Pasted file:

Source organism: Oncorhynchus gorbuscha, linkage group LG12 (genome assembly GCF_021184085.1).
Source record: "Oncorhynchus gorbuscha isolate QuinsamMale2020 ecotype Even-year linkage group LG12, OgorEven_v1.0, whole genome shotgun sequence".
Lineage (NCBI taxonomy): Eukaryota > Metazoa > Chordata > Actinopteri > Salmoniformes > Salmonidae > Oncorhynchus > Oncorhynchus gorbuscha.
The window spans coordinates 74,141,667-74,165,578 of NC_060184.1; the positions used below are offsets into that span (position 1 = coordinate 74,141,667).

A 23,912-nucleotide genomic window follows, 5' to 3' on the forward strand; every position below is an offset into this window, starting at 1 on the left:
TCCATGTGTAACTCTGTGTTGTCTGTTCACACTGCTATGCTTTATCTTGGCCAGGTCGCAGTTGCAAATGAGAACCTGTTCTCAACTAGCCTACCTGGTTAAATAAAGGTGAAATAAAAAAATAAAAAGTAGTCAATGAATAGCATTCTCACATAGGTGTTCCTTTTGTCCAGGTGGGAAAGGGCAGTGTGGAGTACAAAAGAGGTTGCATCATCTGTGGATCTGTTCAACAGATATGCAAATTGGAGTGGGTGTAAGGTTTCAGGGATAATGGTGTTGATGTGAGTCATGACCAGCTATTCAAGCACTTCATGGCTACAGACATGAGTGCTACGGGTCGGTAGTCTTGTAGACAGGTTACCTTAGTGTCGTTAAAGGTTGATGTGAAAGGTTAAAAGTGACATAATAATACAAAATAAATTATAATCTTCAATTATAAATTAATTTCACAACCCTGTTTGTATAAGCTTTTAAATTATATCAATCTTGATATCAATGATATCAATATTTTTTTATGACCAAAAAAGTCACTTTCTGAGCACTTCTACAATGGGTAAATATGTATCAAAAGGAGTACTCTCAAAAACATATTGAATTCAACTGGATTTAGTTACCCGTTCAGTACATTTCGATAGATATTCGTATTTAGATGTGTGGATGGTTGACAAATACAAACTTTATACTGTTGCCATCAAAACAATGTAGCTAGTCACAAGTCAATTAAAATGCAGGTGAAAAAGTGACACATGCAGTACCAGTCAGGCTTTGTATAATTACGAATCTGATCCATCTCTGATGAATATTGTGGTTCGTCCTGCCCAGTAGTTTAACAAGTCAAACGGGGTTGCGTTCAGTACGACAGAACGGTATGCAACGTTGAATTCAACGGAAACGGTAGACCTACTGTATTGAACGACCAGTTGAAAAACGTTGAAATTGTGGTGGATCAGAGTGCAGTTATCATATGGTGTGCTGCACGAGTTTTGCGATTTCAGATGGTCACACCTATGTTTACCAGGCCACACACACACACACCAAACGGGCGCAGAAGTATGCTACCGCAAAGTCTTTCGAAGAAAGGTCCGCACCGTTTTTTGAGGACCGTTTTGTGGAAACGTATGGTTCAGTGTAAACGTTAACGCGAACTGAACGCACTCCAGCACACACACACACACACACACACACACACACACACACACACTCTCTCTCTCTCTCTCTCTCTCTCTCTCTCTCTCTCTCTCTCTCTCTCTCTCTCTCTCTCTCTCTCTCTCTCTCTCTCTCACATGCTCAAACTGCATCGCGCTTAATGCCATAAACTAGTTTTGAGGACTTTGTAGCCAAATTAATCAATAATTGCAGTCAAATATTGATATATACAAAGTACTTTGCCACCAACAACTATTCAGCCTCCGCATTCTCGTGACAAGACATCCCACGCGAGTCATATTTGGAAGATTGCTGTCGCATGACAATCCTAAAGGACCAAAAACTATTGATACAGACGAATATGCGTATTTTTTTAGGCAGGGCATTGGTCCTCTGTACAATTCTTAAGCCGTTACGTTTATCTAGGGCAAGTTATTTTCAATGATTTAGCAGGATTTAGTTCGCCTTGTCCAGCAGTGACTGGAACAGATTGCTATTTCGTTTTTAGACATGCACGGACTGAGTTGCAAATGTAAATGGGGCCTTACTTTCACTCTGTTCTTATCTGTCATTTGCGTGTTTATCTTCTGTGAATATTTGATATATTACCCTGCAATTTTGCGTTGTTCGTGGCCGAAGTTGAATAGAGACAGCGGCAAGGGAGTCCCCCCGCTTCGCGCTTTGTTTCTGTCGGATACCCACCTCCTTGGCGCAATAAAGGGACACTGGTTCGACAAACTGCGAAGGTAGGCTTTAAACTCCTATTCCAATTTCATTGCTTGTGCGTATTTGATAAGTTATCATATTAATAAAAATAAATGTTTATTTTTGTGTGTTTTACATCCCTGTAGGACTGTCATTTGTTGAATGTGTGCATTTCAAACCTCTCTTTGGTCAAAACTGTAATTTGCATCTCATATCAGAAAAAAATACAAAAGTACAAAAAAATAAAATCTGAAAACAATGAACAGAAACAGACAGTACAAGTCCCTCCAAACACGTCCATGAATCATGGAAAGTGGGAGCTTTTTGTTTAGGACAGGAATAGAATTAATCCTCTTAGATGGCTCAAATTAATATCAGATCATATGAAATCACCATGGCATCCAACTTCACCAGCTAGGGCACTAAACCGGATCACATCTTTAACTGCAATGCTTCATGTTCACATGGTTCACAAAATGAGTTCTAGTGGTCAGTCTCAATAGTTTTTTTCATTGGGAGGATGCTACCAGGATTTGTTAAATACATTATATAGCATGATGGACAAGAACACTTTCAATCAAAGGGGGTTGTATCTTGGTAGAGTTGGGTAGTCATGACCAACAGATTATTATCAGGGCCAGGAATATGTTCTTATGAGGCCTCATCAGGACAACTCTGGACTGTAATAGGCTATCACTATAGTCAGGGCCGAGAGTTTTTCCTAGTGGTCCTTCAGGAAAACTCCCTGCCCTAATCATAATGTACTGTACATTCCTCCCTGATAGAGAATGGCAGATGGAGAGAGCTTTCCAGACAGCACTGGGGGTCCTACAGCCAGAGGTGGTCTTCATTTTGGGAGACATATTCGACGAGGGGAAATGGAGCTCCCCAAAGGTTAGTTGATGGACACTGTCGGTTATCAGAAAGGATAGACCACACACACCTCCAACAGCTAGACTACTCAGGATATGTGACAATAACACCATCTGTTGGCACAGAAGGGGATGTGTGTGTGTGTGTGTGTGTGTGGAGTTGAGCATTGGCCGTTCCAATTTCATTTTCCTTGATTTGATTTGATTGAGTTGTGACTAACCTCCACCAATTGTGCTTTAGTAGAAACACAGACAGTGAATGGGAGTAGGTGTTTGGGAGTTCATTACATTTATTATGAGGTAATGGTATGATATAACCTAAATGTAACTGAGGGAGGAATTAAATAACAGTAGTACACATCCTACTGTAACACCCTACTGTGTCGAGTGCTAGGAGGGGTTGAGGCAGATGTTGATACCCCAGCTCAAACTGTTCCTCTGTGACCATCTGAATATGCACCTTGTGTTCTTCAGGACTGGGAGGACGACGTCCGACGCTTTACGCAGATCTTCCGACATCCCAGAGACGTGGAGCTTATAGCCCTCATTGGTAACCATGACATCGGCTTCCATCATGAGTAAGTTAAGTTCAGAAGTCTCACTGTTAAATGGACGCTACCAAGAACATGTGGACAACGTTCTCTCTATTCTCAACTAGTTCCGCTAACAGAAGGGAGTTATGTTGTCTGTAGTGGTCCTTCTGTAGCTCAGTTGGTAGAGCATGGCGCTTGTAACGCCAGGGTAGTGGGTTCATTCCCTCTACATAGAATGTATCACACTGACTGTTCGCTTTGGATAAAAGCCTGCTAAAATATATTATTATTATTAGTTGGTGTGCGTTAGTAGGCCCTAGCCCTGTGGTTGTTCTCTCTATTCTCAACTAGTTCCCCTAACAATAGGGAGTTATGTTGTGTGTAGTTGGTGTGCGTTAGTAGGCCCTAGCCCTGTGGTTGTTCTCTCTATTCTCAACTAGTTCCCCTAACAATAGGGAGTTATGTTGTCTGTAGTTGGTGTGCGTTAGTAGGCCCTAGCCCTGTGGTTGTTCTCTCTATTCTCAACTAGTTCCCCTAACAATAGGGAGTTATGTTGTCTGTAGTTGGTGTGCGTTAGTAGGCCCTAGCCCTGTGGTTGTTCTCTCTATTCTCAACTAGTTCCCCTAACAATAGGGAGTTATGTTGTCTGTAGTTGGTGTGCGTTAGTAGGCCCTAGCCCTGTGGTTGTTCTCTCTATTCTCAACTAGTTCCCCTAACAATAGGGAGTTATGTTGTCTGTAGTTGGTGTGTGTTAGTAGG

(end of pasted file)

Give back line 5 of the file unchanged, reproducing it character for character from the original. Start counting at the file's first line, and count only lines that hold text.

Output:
A 23,912-nucleotide genomic window follows, 5' to 3' on the forward strand; every position below is an offset into this window, starting at 1 on the left: